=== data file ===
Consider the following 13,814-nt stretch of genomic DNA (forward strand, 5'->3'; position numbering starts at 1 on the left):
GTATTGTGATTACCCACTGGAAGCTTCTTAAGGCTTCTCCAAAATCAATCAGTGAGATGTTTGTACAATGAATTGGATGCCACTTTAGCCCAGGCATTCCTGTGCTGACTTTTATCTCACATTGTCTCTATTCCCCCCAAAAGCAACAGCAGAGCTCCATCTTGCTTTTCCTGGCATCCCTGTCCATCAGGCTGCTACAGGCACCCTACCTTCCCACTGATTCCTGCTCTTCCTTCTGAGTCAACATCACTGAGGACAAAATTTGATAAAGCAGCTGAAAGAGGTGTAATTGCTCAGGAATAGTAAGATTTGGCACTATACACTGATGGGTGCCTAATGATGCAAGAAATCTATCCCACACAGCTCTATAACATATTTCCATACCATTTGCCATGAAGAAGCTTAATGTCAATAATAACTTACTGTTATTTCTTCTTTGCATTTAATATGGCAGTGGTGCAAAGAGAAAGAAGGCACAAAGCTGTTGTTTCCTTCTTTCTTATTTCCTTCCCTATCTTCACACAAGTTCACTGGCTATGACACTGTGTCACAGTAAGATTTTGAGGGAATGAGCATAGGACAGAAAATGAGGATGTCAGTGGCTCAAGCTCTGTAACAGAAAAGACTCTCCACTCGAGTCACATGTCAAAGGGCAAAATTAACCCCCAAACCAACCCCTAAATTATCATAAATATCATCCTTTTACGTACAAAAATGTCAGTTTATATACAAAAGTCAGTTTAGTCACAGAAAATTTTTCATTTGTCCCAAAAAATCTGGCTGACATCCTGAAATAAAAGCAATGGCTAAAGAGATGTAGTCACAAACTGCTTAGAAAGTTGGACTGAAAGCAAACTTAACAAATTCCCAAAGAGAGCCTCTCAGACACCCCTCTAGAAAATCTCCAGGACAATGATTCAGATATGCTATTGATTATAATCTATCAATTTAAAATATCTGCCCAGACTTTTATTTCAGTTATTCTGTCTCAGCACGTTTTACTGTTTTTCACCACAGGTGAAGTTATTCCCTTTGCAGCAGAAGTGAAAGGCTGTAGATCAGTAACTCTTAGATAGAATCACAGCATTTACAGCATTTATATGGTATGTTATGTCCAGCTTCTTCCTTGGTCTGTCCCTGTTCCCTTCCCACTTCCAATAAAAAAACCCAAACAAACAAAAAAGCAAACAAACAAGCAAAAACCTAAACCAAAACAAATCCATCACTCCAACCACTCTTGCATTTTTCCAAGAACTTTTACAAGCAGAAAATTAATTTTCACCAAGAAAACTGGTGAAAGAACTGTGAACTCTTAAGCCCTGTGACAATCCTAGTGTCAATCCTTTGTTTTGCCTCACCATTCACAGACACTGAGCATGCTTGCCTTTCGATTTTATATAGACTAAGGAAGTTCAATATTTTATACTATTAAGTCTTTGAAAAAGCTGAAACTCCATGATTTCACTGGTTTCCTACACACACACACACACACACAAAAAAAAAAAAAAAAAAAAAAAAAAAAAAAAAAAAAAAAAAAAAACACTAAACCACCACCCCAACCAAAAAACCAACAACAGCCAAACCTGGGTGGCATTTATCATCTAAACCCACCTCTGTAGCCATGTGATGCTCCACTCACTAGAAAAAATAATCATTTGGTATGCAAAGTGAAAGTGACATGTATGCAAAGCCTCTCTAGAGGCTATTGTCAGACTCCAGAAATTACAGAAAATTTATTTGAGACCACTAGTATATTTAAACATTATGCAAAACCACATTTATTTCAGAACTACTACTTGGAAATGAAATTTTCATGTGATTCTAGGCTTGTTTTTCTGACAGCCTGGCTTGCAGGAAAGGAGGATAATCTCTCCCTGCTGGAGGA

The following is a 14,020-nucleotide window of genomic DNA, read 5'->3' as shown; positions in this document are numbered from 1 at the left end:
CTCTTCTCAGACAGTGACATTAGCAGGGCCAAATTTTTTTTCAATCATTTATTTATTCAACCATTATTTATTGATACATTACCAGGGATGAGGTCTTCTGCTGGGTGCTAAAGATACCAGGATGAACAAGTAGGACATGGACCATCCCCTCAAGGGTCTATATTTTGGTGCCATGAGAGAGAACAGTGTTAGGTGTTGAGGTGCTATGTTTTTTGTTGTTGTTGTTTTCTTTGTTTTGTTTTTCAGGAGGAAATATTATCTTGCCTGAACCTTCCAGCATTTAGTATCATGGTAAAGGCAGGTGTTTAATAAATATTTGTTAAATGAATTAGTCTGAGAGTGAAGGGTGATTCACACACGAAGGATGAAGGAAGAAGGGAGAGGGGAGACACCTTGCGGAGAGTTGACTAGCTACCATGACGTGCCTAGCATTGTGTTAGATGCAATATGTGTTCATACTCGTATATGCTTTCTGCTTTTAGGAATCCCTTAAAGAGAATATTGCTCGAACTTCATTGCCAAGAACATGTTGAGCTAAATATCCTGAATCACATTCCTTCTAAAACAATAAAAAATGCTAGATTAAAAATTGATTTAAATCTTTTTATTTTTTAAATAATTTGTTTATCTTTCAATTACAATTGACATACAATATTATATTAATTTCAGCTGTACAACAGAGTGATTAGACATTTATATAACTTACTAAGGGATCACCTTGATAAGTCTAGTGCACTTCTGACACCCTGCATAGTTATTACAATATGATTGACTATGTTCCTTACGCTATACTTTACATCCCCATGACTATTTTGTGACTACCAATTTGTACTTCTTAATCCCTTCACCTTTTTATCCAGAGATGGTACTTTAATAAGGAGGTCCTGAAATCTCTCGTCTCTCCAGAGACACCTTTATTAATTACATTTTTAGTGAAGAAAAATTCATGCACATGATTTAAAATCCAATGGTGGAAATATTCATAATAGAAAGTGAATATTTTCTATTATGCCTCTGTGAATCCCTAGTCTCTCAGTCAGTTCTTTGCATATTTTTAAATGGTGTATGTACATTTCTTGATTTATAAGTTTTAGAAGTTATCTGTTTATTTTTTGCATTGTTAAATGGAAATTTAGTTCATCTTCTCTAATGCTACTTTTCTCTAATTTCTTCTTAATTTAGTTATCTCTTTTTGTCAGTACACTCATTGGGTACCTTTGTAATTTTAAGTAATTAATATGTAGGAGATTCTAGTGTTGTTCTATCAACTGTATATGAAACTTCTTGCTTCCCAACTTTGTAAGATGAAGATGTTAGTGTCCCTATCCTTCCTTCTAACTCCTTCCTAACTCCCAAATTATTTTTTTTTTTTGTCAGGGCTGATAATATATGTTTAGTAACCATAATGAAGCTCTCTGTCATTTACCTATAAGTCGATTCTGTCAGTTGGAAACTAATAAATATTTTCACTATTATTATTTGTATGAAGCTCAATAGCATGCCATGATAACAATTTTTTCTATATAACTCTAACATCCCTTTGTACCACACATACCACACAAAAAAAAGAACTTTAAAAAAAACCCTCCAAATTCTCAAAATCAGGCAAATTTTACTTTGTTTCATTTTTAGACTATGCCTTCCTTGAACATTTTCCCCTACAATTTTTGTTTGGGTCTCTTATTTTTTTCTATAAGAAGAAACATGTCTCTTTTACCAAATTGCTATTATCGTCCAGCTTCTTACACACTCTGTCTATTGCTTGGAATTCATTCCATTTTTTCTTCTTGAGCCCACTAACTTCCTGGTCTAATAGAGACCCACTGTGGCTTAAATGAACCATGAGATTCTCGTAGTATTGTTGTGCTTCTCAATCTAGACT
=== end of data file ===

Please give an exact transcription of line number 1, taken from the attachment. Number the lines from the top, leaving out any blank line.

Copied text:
Consider the following 13,814-nt stretch of genomic DNA (forward strand, 5'->3'; position numbering starts at 1 on the left):